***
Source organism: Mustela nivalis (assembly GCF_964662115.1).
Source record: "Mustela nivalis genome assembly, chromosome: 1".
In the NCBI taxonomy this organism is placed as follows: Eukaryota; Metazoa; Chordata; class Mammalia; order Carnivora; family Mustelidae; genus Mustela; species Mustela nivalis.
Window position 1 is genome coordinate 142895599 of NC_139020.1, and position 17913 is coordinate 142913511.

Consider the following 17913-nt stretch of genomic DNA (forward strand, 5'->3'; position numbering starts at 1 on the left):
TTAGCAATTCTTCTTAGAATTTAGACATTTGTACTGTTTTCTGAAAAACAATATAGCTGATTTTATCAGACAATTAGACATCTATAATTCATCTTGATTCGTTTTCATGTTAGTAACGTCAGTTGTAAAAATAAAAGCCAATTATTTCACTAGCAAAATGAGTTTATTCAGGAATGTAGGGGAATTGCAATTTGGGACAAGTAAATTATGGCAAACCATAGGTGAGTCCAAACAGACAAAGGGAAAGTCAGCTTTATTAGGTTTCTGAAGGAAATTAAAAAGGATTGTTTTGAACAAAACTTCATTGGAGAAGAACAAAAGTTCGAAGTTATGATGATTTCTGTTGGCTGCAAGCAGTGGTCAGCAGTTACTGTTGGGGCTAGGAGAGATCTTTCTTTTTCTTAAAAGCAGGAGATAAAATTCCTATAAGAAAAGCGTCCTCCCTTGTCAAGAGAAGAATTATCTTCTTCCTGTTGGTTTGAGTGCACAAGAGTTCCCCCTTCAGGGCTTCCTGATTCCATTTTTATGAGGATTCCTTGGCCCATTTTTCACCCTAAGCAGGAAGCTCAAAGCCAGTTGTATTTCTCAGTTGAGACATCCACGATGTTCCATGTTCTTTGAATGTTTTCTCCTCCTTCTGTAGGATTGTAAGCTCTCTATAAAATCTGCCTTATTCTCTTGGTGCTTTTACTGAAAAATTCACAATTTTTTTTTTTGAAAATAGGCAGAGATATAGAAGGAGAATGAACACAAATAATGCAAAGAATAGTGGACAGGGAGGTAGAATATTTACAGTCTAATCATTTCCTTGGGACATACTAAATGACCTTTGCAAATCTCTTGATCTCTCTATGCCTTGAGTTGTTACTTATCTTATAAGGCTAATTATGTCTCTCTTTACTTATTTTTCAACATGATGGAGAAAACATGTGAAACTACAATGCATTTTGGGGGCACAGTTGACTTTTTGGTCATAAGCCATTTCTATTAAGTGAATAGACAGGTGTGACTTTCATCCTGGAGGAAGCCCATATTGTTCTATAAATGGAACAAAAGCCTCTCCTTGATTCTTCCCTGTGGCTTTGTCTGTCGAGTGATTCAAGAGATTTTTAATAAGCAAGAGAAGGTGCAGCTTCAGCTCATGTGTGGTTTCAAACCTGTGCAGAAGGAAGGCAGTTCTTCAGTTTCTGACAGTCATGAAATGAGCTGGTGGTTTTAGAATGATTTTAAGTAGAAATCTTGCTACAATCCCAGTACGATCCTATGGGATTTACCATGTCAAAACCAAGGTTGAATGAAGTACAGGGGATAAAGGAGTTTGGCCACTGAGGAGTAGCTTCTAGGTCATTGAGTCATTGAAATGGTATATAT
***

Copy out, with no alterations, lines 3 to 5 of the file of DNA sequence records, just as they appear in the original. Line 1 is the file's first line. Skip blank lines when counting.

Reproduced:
In the NCBI taxonomy this organism is placed as follows: Eukaryota; Metazoa; Chordata; class Mammalia; order Carnivora; family Mustelidae; genus Mustela; species Mustela nivalis.
Window position 1 is genome coordinate 142895599 of NC_139020.1, and position 17913 is coordinate 142913511.

Consider the following 17913-nt stretch of genomic DNA (forward strand, 5'->3'; position numbering starts at 1 on the left):